There’s not been one poll released by ANYONE that shows Obama leading this state or really anywhere close. So until there’s any evidence to the contrary, what case needs to be made for McCain? That would be like me asking you to explain how in the hell do you think Obama is going to win Vermont…it really doesn’t merit much of a reaction.

  15. Jeremiah: A tautological argument that relies on the premise that Louisiana is a deep red state. Republicans have been trying to push this notion (this fairy tale) down our throats for the past four or five years.

    The Louisiana House and the Senate are both majority Democrat. As I said previously, most of Louisiana’s largest cities have recently-elected Democratic mayors.

    Republican turn-out in the primaries was abysmal, and John McCain was not a total lock before the Louisiana primary, which Huckabee WON. By the way, Republican primary turn-out was terrible from the very beginning. The far-right can’t stand McCain, and many may be tempted to sit this one out– or cast their vote in protest for someone lke Bob Barr.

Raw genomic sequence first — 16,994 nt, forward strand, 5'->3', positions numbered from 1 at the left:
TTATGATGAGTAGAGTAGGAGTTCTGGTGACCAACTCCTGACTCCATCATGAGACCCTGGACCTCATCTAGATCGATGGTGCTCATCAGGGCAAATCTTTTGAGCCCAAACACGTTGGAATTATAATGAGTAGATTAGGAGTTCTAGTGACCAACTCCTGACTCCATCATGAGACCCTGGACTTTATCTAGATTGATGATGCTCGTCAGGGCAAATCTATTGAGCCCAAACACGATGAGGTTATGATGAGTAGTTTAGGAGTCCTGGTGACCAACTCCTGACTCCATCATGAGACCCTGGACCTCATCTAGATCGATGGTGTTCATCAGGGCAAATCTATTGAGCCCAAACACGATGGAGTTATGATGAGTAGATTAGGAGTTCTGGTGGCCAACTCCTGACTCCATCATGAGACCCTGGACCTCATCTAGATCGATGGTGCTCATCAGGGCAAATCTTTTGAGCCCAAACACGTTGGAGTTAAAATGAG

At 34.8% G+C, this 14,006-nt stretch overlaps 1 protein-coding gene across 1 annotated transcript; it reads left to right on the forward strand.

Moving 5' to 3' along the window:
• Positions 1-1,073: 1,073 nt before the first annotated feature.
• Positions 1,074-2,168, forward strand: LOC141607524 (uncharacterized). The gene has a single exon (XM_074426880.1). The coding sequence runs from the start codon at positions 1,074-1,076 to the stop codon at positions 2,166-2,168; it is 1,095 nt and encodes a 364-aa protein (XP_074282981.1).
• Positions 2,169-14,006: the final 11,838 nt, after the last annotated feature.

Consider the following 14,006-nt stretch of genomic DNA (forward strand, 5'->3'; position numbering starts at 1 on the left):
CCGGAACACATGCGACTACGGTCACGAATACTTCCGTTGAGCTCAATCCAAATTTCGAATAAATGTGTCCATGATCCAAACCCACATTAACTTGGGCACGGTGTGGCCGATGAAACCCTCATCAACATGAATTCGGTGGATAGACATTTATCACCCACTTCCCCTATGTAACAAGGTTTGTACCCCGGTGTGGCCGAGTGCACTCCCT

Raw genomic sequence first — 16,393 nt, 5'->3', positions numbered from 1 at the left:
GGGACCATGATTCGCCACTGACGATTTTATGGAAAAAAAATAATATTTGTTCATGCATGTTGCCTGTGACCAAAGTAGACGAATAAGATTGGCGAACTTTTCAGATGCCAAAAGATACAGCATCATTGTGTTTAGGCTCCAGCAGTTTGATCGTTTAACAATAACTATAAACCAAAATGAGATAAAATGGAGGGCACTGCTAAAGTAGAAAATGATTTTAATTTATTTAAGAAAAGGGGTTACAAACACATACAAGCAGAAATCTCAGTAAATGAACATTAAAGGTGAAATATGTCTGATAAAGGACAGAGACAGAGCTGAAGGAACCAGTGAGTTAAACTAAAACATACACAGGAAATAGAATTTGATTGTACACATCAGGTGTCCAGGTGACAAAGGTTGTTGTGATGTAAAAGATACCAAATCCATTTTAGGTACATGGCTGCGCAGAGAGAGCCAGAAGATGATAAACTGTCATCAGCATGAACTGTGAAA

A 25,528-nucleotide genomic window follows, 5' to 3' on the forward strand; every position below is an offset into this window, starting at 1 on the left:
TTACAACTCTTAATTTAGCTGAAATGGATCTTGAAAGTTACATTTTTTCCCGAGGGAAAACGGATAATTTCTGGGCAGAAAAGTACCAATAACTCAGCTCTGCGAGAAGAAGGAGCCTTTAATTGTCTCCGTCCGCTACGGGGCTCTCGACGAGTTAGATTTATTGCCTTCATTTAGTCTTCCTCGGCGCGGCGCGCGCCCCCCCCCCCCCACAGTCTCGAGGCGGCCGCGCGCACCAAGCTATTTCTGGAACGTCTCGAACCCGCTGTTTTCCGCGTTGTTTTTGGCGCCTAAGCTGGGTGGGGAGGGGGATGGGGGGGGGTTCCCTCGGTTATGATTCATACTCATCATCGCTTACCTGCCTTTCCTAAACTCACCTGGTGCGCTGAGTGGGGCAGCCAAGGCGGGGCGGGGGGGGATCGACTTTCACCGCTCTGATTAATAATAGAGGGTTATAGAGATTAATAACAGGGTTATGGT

And do you really think McCain– a man who has voted AGAINST several major recovery bills– cares MORE about Louisiana than Obama? Compare their records. (Which I will also do in a subsequent post). Staged town hall meetings and $2300 a plate fundraisers in Louisiana do, technically, require McCain to be in Louisiana, but I’m not sure how his mere presence indicates committment.

    Even if you believe that the poll data is accurate this far out from the election, Obama appears to be closing the gap. A week before he secured the nomination, he was within single digits.